during the round 23 AFL match between the Fremantle Dockers and the Collingwood Magpies at Optus Stadium on August 25, 2018 in Perth, Australia.

SEN chief broadcaster Gerard Whateley and Collingwood coach Nathan Buckley have gone head-to-head over issues surrounding the culture at the Magpies.

With Collingwood defender Sam Murray facing an ASADA investigation for having performance enhancing substances in his body on game day, Whateley asked if their was a pattern emerging at the club.

“You have dealt with drug issues either fairly or unfairly in the past, some documented, some by interpretation or extrapolation. Does Collingwood have an issue with illicit drugs?” Whateley asked the Magpies coach on his SEN program Whateley.

“No, not that I know of,” said the Magpies coach.

“I’m really disappointed that I need to answer these questions from you.”

“This is not something that is big on our agenda right now because it’s isolated. So that’s where it stays and we move on with what we can control. As our football has done our talking this year, our record in retrospect will do the talking, so I’ll be happy to stand on that.”

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Collingwood’s culture has come under scrutiny, after a number of drug related issues in recent years.

In 2015, Josh Thomas and Lachlan Keeffe were handed two-year bans after ingesting what they claimed to be clenbuterol-laced cocaine.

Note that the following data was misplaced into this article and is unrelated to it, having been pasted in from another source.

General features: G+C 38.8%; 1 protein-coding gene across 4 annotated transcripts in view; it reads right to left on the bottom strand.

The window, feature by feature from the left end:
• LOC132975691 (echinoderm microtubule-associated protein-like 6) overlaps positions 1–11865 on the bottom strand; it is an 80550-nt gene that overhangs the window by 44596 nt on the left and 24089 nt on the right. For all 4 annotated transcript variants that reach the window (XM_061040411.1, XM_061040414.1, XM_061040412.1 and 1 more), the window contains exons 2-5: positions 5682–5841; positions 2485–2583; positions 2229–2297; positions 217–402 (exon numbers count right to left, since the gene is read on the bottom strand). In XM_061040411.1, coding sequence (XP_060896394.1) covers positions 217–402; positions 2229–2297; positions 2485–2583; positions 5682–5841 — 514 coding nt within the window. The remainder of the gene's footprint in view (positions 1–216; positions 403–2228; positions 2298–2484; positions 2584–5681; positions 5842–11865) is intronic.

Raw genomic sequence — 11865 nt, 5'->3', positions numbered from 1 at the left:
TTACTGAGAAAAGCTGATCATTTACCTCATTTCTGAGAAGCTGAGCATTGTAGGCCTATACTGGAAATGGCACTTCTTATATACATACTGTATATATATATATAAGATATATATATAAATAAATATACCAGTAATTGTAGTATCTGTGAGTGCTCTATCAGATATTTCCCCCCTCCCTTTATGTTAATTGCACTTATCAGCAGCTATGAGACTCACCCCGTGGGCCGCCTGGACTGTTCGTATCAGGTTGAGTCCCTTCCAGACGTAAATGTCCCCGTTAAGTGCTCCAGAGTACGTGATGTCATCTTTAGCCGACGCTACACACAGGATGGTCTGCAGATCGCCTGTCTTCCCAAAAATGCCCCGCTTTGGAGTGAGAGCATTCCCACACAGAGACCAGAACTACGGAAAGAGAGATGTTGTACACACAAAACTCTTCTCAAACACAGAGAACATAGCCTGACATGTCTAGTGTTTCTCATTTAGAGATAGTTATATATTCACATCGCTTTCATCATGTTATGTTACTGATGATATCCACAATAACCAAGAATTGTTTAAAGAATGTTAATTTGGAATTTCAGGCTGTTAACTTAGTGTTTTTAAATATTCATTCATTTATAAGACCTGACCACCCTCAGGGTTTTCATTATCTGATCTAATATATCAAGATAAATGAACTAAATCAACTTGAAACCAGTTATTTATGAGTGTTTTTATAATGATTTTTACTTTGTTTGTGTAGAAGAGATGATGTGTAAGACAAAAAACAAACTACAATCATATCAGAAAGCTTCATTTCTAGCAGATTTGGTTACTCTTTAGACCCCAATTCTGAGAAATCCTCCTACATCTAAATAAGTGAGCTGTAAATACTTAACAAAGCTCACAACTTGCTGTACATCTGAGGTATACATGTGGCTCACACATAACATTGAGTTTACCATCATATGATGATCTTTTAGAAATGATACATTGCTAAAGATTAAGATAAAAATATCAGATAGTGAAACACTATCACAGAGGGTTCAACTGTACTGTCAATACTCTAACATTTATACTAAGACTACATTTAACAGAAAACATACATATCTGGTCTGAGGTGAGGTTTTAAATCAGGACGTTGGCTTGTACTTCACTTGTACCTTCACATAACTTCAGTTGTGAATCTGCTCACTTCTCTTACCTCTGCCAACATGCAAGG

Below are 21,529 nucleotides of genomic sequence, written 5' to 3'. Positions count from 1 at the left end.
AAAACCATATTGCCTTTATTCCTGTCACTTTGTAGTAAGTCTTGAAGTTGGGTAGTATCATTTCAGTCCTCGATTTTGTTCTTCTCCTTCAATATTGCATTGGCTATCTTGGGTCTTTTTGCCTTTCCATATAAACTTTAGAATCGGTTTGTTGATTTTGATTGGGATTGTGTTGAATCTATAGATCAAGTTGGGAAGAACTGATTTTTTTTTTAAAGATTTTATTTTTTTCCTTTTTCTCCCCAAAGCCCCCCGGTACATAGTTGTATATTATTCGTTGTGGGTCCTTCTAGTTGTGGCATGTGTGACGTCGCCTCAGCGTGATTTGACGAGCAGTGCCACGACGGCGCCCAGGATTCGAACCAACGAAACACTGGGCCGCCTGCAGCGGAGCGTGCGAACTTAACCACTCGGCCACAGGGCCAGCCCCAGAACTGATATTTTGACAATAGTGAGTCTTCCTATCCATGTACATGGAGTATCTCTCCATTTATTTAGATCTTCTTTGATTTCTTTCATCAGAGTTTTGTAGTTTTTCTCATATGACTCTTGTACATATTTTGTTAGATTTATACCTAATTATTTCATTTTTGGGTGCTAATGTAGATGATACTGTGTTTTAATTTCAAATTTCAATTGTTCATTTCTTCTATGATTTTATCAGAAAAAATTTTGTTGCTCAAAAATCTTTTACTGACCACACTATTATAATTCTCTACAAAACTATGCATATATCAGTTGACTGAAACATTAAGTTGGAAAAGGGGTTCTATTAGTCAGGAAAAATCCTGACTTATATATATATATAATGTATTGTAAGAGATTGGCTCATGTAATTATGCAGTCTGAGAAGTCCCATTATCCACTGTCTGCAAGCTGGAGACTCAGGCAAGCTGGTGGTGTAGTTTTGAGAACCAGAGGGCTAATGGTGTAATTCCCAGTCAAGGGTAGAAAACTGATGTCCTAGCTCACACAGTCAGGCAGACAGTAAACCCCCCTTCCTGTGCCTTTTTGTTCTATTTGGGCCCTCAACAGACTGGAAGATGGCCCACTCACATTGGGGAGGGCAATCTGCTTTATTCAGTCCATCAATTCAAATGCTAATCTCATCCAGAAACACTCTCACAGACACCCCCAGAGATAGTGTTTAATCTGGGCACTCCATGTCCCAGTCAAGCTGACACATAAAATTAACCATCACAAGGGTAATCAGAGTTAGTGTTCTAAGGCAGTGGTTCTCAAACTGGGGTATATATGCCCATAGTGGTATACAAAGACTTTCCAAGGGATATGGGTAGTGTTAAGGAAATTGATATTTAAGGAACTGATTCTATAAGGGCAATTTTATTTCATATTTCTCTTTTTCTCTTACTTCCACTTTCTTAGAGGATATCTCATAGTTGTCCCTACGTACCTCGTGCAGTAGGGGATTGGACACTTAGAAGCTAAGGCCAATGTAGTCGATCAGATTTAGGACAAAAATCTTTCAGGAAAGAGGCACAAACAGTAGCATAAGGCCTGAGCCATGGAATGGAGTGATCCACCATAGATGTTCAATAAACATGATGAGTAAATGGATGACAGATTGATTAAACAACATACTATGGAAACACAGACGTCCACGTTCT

In his autobiography, Brownlow Medallist Dane Swan admitted to experimenting with illicit drugs during his playing career.

“I have experimented with what some people call recreational drugs, but have never taken performance-enhancing drugs or what you might call ‘heavy’ drugs,” Swan wrote in his autobiography.

Swan also went on to say that only a small contingent of teammates had also used drugs.

Despite the growing trend, Buckley refuted claims of any issues at the Magpies.

“I’m really happy with where the club is going. I think that we are in a great space and heading in a really positive direction. We are full of people who are fallible and are human and who make mistakes.

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“Some of those mistakes are more public than others, but we embrace our humanity and our fallibility and we support our people to the hilt. I think that’s one of the strengths of our football club,” Buckley said.

“If you want to call it culture, we’re not perfect, and we won’t be, but the quest for us to be as good a football team as we can and the quest for us to be the best football club as we can is what we’re on and if we have our imperfections laid to bare and judged externally, well that’s a fair thing for us because we’re in a public forum, but one thing I’m going to do is support and encourage our people as much as we possibly can.”